Los Angeles— For most of the country, the arrival of fall means cooler temperatures and leaves turning colors, but in Hollywood, it marks the official start of awards season and with it the annual deluge of Academy screeners.
An Oscar nomination, or better yet, a win, can have a big impact on a film’s box office performance and so studios are keen to ensure their films are seen by the right people, including Academy and guild members, movie critics and awards show journalists. Exposure is especially important for films that haven’t been widely released but are expected to be prime contenders at the Academy Awards, BAFTA, Golden Globes and other major awards competitions. To generate support for those titles, studios may host special screenings or make films available for viewing online through private streaming outlets. But the most popular way to get pre-released films into the hands of award competition voters is via screeners, individual DVD copies of films sent directly to their homes.
Despite their pervasive use, DVD screeners are controversial. While they come with stern warnings against sharing or tampering with the discs, screeners have in the past been blamed as sources of piracy. When in 2016, pirated copies of best picture nominees turned up on file-sharing sites it led to renewed calls for digital screeners.
But this past year, piracy wasn’t as big a problem. Fortium CEO Mathew Gilliat-Smith, whose company makes a variety of security tools used to safeguard pre-released entertainment content, says that studios have taken larger steps to stifle illegal copying. He notes that his company’s DVD content protection software Patronus was used in the production of screeners for seventy Oscar-hopeful films last season and, according to newswire accounts, not one English-language movie screener copy appeared online during the festive period. “That included Oscar winners Hacksaw Ridge, Fences, Sing, La La Land, Fantastic Beasts, and Manchester By Sea” he says.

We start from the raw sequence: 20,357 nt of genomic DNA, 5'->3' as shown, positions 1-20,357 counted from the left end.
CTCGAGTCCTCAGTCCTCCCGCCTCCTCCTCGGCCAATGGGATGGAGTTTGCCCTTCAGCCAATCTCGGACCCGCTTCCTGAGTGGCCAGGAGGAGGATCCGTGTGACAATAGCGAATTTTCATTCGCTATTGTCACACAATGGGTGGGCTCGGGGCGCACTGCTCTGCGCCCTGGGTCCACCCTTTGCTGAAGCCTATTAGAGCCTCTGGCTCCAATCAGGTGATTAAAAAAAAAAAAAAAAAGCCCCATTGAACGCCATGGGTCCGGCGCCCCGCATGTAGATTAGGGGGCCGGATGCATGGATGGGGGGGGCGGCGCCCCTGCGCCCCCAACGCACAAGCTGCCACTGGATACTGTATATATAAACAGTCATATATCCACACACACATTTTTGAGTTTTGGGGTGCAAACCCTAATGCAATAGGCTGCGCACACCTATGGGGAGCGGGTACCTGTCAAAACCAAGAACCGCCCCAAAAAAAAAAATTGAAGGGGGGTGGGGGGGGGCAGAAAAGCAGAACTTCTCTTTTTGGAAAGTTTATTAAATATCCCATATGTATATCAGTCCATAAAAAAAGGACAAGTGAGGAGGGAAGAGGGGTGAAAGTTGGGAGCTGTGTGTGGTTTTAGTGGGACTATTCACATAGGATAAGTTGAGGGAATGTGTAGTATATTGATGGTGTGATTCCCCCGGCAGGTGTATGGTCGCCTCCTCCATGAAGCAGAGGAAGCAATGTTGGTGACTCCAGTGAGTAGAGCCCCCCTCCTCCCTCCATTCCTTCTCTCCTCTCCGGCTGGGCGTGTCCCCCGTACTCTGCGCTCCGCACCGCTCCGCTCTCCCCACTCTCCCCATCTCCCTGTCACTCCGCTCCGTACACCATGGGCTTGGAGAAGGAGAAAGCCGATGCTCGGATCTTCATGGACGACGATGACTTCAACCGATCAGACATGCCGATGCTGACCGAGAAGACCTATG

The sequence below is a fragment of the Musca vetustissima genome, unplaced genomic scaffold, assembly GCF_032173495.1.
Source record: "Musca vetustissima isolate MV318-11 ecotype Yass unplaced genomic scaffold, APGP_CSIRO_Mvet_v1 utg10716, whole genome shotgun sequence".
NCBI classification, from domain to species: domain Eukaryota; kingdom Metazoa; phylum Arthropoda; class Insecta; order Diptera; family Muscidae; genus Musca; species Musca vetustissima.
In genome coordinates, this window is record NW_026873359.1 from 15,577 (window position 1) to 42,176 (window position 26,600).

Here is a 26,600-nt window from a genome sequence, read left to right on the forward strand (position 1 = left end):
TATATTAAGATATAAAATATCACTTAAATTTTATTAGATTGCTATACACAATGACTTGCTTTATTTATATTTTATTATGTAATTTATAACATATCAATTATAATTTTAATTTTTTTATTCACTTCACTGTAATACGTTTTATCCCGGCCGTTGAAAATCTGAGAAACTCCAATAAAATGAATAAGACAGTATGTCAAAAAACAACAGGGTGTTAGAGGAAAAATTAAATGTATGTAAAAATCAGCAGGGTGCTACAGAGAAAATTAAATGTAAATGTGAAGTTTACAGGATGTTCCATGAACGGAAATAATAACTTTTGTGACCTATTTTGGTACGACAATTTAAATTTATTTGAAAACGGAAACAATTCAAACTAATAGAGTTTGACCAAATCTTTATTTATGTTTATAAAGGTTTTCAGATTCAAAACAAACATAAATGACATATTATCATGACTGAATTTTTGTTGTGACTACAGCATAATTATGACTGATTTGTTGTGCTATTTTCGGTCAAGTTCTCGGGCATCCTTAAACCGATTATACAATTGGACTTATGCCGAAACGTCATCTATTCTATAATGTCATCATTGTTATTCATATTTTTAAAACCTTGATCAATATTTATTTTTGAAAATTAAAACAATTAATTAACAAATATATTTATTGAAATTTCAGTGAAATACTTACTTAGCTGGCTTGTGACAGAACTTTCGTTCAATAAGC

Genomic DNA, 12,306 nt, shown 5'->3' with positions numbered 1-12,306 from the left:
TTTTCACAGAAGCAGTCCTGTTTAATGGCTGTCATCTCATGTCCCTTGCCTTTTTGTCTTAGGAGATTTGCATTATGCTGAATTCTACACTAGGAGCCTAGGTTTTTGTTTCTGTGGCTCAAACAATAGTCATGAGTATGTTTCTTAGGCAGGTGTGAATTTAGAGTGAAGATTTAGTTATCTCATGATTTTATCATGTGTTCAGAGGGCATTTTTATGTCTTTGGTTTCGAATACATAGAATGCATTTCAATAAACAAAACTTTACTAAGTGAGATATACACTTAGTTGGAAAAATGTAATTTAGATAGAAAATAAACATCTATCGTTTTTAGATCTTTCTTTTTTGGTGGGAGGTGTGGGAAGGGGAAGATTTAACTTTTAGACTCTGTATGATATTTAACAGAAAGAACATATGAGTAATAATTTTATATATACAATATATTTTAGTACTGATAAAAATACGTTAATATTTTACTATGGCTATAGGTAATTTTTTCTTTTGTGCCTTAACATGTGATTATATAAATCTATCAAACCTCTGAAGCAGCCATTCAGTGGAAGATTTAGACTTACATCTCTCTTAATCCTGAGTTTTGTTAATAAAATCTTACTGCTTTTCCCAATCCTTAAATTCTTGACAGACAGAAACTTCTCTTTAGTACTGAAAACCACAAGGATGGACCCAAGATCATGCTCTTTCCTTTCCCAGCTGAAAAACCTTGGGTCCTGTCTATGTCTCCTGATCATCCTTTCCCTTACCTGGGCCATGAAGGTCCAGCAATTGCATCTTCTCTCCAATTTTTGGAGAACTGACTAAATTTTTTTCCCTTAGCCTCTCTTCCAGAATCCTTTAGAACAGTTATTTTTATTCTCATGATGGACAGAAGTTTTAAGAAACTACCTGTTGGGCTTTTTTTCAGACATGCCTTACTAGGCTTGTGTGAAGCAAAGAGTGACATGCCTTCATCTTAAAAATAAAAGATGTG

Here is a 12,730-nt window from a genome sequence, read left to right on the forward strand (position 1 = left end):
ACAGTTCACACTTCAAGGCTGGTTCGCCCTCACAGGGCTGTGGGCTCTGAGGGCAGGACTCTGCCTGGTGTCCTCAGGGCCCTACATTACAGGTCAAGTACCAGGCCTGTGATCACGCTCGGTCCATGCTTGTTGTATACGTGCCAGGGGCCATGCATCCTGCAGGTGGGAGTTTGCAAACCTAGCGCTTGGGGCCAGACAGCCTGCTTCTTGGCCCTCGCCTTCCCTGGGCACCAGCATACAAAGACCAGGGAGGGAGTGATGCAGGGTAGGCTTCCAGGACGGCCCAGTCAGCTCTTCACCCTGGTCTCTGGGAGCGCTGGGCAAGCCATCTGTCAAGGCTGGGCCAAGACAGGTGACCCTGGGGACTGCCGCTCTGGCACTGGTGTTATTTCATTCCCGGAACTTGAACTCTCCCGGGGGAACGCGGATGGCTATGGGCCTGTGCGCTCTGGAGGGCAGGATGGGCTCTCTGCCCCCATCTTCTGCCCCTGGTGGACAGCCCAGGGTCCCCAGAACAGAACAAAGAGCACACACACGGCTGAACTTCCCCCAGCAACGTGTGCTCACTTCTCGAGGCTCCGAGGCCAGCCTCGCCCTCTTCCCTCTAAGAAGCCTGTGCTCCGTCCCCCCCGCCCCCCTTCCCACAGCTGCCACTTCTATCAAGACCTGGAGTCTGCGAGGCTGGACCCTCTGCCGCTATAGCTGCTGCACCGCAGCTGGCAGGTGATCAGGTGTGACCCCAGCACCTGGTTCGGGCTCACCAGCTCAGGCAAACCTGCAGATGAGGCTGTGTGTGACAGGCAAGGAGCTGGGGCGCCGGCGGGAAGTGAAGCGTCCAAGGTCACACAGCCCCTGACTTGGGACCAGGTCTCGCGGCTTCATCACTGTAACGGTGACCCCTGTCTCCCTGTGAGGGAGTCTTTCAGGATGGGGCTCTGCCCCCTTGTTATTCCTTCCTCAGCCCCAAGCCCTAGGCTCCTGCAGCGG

Fortium employs a team of programmers who are constantly updating the Patronus software to keep pirates at bay. “It’s a cat and mouse game between our team and the ripping programs,” he observes. “We’ll make an algorithm that frustrates them, then they will make their own routine to overcome it. We generally have a three to four-month lead time on them. By the time the discs begin to circulate in the public domain, we’re already onto our next update.” Gilliat-Smith adds that the lead time is especially important regarding screeners. By the time pirates can subvert a disc’s copy protection, the title has already been in theaters.
DVD screeners are likely to remain part of studios’ Oscar push for the simple reason that they are very popular. Many Academy members prefer them to private theater screenings or streaming services. “It would seem that some members are not easily persuaded to switch to online screening,” Gilliat-Smith says. “They treasure their screeners and must find it easier and more convenient to pop a disc into a player and watch on their TV rather than to figure out how to get a link to a file to playback via a device.”
DVD manufacturers are currently busy filling studio orders for DVD screeners for their 2018 Oscar hopefuls, and many are using Patronus to ensure that the content doesn’t fall into the wrong hands. “DVD screeners remain a valid option,” says Gilliat-Smith. “There’s a misconception that all screeners leak but, in fact, they don’t. There are obviously no guarantees with any protection, but the security Fortium aims to provide is strong. If we have another year with no leaks in the festive period then Patronus will have contributed to a successful season for the studios.”
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